by Joe LaMantia and Ron Quick
When properly managed and kept lean, inventory is a crucial asset for your business. However, excess levels of inventory and poor strategy to manage it results in your inventory quickly becoming a significant – although avoidable – cost.
Tying up working capital in surplus stock is simply not an efficient business practice. Let’s consider some common roadblocks to effectively reducing inventory, methods for working around those obstacles, and the many benefits of a lean approach to inventory.
While every business is different, there are a handful of common reasons why companies tend to keep more inventory on hand than is needed. Identifying them is the first step to a more effective strategy that keeps your stock levels under control.
While there’s logic behind many of the reasons used to maintain a higher than optimal inventory level, the costs of doing so can easily eat into the savings realized in other areas. A thoughtful, well-planned move to a lean inventory strategy can address many of these concerns at their root, offering improved performance and more financial flexibility.
In all cases, dependable, agile analytical tools and supply chain platforms are vital for making these transitions. These solutions offer the information, analysis and oversight needed to make the necessary shifts and start realizing the benefits.
As is the case with any substantial change to operations, a shift in company culture and positive attitudes toward adoption among leaders and staff are critical for beneficial reductions in inventory.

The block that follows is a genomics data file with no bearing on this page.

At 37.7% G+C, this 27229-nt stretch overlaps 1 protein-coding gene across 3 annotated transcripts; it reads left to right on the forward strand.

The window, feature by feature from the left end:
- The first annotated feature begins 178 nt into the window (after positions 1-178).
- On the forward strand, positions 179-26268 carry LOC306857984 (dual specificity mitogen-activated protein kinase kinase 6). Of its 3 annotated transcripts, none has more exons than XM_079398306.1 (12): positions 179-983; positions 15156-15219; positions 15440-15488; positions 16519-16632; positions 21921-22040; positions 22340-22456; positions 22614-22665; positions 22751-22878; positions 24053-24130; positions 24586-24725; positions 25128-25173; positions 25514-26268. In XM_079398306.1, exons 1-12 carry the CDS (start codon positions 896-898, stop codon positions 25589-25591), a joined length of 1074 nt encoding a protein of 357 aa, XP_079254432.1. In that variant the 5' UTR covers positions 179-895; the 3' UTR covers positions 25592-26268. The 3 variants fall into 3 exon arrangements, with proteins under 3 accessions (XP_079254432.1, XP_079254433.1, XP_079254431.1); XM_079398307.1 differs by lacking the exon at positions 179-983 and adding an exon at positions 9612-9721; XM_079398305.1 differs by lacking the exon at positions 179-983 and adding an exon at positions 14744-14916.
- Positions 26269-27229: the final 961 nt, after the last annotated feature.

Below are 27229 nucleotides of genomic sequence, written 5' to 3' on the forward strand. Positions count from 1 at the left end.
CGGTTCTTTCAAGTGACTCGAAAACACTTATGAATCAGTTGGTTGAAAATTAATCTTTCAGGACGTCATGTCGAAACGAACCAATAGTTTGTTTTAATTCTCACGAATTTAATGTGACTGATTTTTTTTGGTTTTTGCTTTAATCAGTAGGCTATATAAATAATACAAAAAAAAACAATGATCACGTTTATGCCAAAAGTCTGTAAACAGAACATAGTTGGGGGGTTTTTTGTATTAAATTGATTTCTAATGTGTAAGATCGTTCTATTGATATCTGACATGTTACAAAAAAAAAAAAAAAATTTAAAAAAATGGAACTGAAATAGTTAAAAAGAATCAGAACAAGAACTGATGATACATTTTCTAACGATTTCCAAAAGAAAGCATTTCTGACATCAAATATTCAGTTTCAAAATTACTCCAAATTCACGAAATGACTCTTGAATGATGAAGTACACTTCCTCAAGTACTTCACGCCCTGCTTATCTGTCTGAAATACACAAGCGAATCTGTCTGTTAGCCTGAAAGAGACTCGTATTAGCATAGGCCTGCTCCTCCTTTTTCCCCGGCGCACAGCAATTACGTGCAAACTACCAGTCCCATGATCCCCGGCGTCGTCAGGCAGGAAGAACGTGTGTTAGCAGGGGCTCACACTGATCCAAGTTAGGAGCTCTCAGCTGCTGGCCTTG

A move to a lean supply chain culture and its associated practices as a whole is critical for realizing the specific benefit of reduced inventory. This foundational cultural change, focused on maximizing value, strongly aligns with reducing unnecessary inventory and maintaining a streamlined approach to it in the long term. It allows your business to essentially trade information for inventory, using increased availability of data and analysis to scale back the need to maintain large stocks of items.
Sales, finance and operations teams must increase collaboration and information sharing, breaking down silos between departments to address all concerns and opportunities related to inventory. Business leaders need to lead the charge and demonstrate the benefits of the change.
To focus on lean practices and supply chain and inventory analytics, businesses should strongly consider educational offerings from APICS and the Association for Supply Chain Management.
Companies must also engage suppliers and customers, sharing forecasting information, educating them about the new processes and taking considerations like supplier managed and consignment inventory into account.
By putting the necessary tools into place, defining the need for current and future inventory, benchmarking sales to inventory ratios and engaging in meaningful analysis and forecasting around inventory, businesses can continually reduce inventory and make operations more efficient. The drive to zero – carrying as little inventory as possible – requires consistent effort and improvement, but results in increasingly positive results. Management has to take the lead by:
By lowering the overall need for inventory, companies can save warehouse space and defray risks related to obsolescence and carrying costs. Plus, they can improve customer responsiveness and reduce confusion in the process. This ultimately boosts customer satisfaction.
Businesses must take their market position and goals into account, setting inventory levels in line with individual objectives like consistently fast response to orders. But the result of an effective lean supply chain and inventory is always: